Corporate reopening plans are relying on hybrid work models, where some employees work from the office and others work from home.
As part of hybrid work models, remote work can be productive as long as employees’ needs and desires are balanced with leadership and a sense of cohesion. However, hybrid workspaces go beyond that. It also opens up new talent pools for companies, without a lot of restrictions on location.
Despite the fact that remote employment has been around for decades, most businesses are still trying to figure out how it works. It means that while certain companies are still figuring out their hybrid workspace, you’ll have to learn how to adjust to changes.
So how can you get ready to work in a hybrid office? In this article we’ll talk about a few things that once established will give you more confidence regarding taking or not taking that dream job.
How To Pick The Right Hybrid Workplace for You – 4 Things To Consider
1. Examine the organization’s brand and culture from the outside
Most likely, you checked that already. So why is it even more important when choosing a hybrid workplace?
No matter what stage you’re at in your career or where you’re looking for a job, company culture is one of the most important things to think about. Your values should match the culture of the company you’re applying to.
Getting a feel for how things might be was a lot easier pre-pandemic. However, with most offices these days being remote, you have to be proactive about figuring out if the environment will work for you.
Here are three ways to do it: 1) Find evidence online: You can find just about anything these days; 2) Dig deeper during the interview: Ask less general questions about the culture, and 3) Try to connect with new colleagues: Reach out and ask for more info.
Over 30% of employers struggle to maintain a corporate culture, according to an SHRM study. With the pandemic and the “Great Resignation,” there’s never been a more pressing need for words to match actions. So make sure whatever they stand for is consistent and that it fits with your lifestyle.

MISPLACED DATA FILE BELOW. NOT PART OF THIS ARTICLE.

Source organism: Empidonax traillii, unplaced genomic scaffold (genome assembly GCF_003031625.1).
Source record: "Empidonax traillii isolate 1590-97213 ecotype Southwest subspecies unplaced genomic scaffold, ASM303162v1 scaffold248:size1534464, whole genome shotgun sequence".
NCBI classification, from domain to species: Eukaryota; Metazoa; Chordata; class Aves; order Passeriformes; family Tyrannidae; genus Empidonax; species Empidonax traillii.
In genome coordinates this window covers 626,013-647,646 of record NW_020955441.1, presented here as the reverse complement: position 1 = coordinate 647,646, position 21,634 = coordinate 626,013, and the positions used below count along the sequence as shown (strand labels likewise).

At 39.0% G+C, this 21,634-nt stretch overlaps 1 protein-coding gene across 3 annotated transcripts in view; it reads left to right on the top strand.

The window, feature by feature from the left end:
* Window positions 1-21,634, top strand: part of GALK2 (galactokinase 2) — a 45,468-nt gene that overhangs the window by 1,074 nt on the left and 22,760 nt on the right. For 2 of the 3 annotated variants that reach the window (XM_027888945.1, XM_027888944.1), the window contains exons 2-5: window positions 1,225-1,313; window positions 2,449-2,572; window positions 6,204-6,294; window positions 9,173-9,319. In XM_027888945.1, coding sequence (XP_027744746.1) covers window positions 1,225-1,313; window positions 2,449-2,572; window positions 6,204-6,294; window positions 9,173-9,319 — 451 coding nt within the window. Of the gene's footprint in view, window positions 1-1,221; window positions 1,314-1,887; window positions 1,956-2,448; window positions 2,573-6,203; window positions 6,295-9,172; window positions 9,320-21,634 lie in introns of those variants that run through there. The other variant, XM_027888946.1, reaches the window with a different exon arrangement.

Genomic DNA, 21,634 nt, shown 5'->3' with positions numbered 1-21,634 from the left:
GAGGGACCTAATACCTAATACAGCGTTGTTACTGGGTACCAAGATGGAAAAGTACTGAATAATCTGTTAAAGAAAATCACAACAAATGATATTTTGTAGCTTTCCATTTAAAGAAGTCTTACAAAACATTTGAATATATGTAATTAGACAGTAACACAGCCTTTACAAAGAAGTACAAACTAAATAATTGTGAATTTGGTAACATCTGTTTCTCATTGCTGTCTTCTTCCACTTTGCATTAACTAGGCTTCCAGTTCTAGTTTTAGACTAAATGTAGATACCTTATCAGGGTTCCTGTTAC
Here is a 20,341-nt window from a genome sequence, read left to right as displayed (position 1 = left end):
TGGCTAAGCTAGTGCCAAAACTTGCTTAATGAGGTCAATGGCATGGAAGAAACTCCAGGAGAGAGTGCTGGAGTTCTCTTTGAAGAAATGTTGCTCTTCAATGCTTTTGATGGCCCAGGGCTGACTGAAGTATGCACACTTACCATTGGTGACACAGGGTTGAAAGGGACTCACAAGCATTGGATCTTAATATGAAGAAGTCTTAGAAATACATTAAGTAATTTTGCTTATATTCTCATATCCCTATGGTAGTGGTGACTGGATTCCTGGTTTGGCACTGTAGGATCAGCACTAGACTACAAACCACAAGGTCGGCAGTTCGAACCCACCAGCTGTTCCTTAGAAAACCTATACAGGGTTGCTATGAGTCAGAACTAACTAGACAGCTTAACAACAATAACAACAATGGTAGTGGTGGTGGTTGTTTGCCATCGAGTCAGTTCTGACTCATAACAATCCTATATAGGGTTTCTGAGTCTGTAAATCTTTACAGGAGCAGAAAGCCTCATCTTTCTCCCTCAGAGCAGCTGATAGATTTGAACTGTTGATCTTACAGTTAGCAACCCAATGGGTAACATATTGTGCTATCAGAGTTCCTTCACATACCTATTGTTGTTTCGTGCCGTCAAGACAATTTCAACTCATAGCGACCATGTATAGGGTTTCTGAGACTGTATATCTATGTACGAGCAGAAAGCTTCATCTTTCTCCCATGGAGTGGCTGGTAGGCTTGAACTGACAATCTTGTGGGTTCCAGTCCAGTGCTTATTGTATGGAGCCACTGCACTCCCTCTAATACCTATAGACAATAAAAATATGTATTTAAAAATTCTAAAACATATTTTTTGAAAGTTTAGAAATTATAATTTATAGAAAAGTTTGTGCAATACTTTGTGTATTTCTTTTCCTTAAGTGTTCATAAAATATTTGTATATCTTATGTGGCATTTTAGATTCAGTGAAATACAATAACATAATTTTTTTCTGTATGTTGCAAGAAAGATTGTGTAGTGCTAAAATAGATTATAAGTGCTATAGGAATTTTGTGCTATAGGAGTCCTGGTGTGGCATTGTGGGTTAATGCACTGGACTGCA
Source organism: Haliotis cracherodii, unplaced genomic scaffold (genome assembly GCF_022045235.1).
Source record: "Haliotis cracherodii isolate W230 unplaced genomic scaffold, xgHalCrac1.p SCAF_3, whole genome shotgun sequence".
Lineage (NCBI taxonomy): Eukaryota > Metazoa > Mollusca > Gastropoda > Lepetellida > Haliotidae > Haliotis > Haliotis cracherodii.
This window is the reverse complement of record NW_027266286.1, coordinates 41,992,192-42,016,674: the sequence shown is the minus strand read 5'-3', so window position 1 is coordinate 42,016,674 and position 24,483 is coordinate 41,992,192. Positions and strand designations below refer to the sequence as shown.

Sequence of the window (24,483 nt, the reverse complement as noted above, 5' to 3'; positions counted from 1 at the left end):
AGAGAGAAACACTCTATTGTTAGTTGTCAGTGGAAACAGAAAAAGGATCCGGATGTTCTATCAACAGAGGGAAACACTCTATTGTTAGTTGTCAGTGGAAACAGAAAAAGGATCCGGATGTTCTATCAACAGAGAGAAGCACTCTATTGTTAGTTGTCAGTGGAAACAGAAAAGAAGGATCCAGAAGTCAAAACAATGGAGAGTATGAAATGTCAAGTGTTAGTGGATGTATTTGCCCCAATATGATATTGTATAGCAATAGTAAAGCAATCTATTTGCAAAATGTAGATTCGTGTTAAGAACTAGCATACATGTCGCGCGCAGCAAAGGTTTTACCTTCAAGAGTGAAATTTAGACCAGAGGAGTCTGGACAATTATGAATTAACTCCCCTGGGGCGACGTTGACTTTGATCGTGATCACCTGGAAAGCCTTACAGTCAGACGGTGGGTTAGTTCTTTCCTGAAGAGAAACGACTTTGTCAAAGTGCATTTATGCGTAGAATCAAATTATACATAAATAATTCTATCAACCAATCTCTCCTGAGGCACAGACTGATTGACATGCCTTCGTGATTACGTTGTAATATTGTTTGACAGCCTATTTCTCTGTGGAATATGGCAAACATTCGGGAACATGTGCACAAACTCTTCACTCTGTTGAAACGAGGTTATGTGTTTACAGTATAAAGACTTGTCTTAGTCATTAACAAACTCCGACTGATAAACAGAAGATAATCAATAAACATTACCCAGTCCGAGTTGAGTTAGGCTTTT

2. Learn about the company’s hybrid office model
As we move ahead into 2022 you’ve probably noticed that most businesses do remote work or have a hybrid model in place. You can easily look at this information on their social platforms or website. If this information isn’t available to you, you’ll have to ask during your interview.
During an interview, ask what a hybrid office looks like to the company and how its current employees are managing it. Take note of the exceptions they indicate as well, since they carry equal importance.
How useful is it to know everything about how a hybrid model works before you apply?
You need to make sure the company has a strategy in place – one that prevents employees from feeling unhappy – and knows how the flexibility model works. By knowing how it works, you can figure out whether it works for your productivity. This can be a deciding factor in whether or not some employees choose a job offer. And if you’re really going for that job, figure out how to make changes to your routine before joining that particular company.
3. Know how tech-driven the company is
Many companies are proud of the level of technology they provide to their employees when it comes to remote work or hybrid work. However, in reality, things can be different. Let’s look at it.
Let’s start with the equipment. The demand for hybrid work is driving the market toward more technology-driven products and services, like hybrid desks, hybrid conference rooms, etc. Those of you who are digitally savvy and seeking this type of comfort, make sure your employer is offering or planning this kind of comfort, and that they want to become more tech-savvy.
Next, you’ll be able to collaborate more easily with digital tools. Almost all employees are now accustomed to working on digital platforms, with software that helps them be productive. Furthermore, to communicate as effectively as possible with the rest of the team and clients.
While some technologies and software are valuable in a hybrid model, there are also plenty of people who want hybrid jobs but don’t speak the language of the most advanced tech. If you’re one of those, you’ve got two options: either make sure you have the training and are willing to learn how to use these tools or admit to yourself it’s something you’re not interested in.
Just keep in mind to look for companies you can relate to and to be prepared to convey your concerns during an interview.
Want to find out how your new company is using technology?
Almost every company posts about remote work on their social platforms now as part of their employer branding. You can check these details and see if you can find anything on what software they use, what equipment they have available for employees, etc.
4. Get a handle on how you’ll be onboarded for the hybrid work environment
When you choose your next job, find out what the onboarding plan includes, including training and meeting your new colleagues.
A great first impression isn’t just for you, but also for the company. Be on the lookout for how they make you feel like you belong, even before the first day. Technology doesn’t always make a difference. Some companies give gifts to new workers to make them feel welcome while also promoting their brand.
What is the reality of onboarding in a hybrid workplace?